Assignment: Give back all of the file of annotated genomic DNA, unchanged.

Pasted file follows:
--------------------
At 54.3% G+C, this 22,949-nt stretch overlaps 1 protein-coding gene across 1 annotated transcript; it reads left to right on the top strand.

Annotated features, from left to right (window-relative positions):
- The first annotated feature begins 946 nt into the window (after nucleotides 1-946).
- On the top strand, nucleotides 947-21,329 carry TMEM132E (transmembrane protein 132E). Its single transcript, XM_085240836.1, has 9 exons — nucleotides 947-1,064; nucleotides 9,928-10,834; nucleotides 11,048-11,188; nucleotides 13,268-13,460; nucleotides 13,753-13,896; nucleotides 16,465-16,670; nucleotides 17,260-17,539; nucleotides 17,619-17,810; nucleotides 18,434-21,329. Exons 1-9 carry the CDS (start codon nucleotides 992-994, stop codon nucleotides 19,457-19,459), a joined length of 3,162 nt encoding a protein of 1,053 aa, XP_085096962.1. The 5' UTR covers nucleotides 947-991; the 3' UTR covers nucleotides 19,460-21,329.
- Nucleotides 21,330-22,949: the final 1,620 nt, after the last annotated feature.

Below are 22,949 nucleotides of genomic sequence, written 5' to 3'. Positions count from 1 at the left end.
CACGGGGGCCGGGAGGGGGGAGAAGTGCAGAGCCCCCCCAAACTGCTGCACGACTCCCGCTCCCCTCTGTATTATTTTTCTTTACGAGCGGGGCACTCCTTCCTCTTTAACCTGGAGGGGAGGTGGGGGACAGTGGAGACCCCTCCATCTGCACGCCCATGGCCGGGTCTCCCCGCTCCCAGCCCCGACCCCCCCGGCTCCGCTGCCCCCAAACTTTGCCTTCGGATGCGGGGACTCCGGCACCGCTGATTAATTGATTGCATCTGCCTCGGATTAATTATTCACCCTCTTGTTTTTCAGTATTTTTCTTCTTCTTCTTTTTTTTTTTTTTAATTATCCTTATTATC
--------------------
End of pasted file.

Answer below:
At 54.3% G+C, this 22,949-nt stretch overlaps 1 protein-coding gene across 1 annotated transcript; it reads left to right on the top strand.

Annotated features, from left to right (window-relative positions):
- The first annotated feature begins 946 nt into the window (after nucleotides 1-946).
- On the top strand, nucleotides 947-21,329 carry TMEM132E (transmembrane protein 132E). Its single transcript, XM_085240836.1, has 9 exons — nucleotides 947-1,064; nucleotides 9,928-10,834; nucleotides 11,048-11,188; nucleotides 13,268-13,460; nucleotides 13,753-13,896; nucleotides 16,465-16,670; nucleotides 17,260-17,539; nucleotides 17,619-17,810; nucleotides 18,434-21,329. Exons 1-9 carry the CDS (start codon nucleotides 992-994, stop codon nucleotides 19,457-19,459), a joined length of 3,162 nt encoding a protein of 1,053 aa, XP_085096962.1. The 5' UTR covers nucleotides 947-991; the 3' UTR covers nucleotides 19,460-21,329.
- Nucleotides 21,330-22,949: the final 1,620 nt, after the last annotated feature.

Below are 22,949 nucleotides of genomic sequence, written 5' to 3'. Positions count from 1 at the left end.
CACGGGGGCCGGGAGGGGGGAGAAGTGCAGAGCCCCCCCAAACTGCTGCACGACTCCCGCTCCCCTCTGTATTATTTTTCTTTACGAGCGGGGCACTCCTTCCTCTTTAACCTGGAGGGGAGGTGGGGGACAGTGGAGACCCCTCCATCTGCACGCCCATGGCCGGGTCTCCCCGCTCCCAGCCCCGACCCCCCCGGCTCCGCTGCCCCCAAACTTTGCCTTCGGATGCGGGGACTCCGGCACCGCTGATTAATTGATTGCATCTGCCTCGGATTAATTATTCACCCTCTTGTTTTTCAGTATTTTTCTTCTTCTTCTTTTTTTTTTTTTTAATTATCCTTATTATC